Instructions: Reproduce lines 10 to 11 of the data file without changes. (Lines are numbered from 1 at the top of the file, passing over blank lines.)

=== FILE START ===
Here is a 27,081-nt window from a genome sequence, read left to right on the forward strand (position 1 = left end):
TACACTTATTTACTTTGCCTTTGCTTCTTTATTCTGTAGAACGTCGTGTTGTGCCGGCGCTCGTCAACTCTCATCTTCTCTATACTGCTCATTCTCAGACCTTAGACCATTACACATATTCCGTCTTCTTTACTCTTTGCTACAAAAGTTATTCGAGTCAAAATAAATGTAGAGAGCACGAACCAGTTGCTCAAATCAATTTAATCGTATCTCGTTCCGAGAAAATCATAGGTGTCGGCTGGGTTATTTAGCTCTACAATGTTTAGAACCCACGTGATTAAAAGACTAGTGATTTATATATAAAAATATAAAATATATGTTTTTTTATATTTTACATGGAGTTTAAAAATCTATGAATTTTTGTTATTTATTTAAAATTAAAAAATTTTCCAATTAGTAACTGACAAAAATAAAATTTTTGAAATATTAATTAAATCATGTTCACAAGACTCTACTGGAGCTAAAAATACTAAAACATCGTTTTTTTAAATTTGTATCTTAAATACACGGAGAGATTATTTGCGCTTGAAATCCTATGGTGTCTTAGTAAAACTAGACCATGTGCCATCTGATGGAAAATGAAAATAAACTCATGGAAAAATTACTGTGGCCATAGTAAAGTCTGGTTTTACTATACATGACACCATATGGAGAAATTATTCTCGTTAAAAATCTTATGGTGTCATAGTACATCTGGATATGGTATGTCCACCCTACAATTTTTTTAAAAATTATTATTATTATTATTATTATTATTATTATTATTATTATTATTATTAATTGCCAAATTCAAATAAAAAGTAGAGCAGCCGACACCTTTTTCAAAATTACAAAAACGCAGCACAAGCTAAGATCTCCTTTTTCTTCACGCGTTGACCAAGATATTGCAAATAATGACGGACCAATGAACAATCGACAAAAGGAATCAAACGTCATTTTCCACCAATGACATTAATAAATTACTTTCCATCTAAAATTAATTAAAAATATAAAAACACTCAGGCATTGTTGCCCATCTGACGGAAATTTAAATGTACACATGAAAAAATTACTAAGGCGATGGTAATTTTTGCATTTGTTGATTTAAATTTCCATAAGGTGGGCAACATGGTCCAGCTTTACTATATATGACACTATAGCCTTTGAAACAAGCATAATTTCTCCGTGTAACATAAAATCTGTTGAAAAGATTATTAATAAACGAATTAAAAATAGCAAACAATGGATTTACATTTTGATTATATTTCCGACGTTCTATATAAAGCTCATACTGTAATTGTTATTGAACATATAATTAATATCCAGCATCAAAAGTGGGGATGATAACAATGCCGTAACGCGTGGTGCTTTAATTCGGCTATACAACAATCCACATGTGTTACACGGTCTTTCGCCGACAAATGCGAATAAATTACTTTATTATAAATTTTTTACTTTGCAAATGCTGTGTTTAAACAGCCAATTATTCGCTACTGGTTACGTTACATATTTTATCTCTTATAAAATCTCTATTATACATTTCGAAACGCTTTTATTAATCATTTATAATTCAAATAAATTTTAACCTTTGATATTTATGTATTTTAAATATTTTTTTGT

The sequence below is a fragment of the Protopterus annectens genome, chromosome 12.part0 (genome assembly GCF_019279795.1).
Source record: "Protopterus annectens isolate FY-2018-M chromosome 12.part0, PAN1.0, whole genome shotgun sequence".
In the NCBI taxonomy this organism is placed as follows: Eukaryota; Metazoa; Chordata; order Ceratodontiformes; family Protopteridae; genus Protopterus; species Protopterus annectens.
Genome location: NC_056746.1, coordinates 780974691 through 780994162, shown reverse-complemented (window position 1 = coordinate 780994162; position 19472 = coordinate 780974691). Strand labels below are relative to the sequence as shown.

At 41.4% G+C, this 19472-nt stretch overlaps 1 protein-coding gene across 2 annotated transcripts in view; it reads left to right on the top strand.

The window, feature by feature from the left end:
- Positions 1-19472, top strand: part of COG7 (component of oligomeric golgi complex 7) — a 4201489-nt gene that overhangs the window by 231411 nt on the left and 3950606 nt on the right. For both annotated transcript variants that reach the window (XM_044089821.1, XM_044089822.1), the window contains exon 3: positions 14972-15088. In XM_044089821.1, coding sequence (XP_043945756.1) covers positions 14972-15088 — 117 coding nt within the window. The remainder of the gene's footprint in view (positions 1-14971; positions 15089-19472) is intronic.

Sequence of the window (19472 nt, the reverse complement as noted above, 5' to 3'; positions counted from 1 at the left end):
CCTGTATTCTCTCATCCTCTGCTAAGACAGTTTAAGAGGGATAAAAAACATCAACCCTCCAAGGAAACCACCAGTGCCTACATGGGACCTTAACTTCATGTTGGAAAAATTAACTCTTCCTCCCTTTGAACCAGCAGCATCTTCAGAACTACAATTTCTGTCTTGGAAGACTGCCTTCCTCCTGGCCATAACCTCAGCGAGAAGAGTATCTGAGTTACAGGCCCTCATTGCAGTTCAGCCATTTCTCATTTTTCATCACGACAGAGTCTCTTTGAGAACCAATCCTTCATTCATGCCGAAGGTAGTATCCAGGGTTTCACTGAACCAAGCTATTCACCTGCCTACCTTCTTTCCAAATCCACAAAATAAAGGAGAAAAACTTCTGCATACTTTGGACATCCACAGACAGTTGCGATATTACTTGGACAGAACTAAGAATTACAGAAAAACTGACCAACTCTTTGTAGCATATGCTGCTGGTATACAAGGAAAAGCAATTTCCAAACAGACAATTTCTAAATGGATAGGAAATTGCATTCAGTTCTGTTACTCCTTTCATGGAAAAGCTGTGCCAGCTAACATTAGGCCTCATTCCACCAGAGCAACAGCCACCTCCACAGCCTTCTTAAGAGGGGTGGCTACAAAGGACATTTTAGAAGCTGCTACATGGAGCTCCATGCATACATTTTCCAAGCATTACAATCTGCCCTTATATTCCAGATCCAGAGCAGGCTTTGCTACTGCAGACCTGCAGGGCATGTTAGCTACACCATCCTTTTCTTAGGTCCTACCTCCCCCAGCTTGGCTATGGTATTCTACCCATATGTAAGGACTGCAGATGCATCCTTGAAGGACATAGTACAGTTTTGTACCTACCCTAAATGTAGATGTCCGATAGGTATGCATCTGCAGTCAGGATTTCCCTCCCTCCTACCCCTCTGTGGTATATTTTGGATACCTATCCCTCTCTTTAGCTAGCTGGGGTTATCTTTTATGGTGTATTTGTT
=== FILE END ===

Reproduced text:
Sequence of the window (19472 nt, the reverse complement as noted above, 5' to 3'; positions counted from 1 at the left end):
CCTGTATTCTCTCATCCTCTGCTAAGACAGTTTAAGAGGGATAAAAAACATCAACCCTCCAAGGAAACCACCAGTGCCTACATGGGACCTTAACTTCATGTTGGAAAAATTAACTCTTCCTCCCTTTGAACCAGCAGCATCTTCAGAACTACAATTTCTGTCTTGGAAGACTGCCTTCCTCCTGGCCATAACCTCAGCGAGAAGAGTATCTGAGTTACAGGCCCTCATTGCAGTTCAGCCATTTCTCATTTTTCATCACGACAGAGTCTCTTTGAGAACCAATCCTTCATTCATGCCGAAGGTAGTATCCAGGGTTTCACTGAACCAAGCTATTCACCTGCCTACCTTCTTTCCAAATCCACAAAATAAAGGAGAAAAACTTCTGCATACTTTGGACATCCACAGACAGTTGCGATATTACTTGGACAGAACTAAGAATTACAGAAAAACTGACCAACTCTTTGTAGCATATGCTGCTGGTATACAAGGAAAAGCAATTTCCAAACAGACAATTTCTAAATGGATAGGAAATTGCATTCAGTTCTGTTACTCCTTTCATGGAAAAGCTGTGCCAGCTAACATTAGGCCTCATTCCACCAGAGCAACAGCCACCTCCACAGCCTTCTTAAGAGGGGTGGCTACAAAGGACATTTTAGAAGCTGCTACATGGAGCTCCATGCATACATTTTCCAAGCATTACAATCTGCCCTTATATTCCAGATCCAGAGCAGGCTTTGCTACTGCAGACCTGCAGGGCATGTTAGCTACACCATCCTTTTCTTAGGTCCTACCTCCCCCAGCTTGGCTATGGTATTCTACCCATATGTAAGGACTGCAGATGCATCCTTGAAGGACATAGTACAGTTTTGTACCTACCCTAAATGTAGATGTCCGATAGGTATGCATCTGCAGTCAGGATTTCCCTCCCTCCTACCCCTCTGTGGTATATTTTGGATACCTATCCCTCTCTTTAGCTAGCTGGGGTTATCTTTTATGGTGTATTTGTT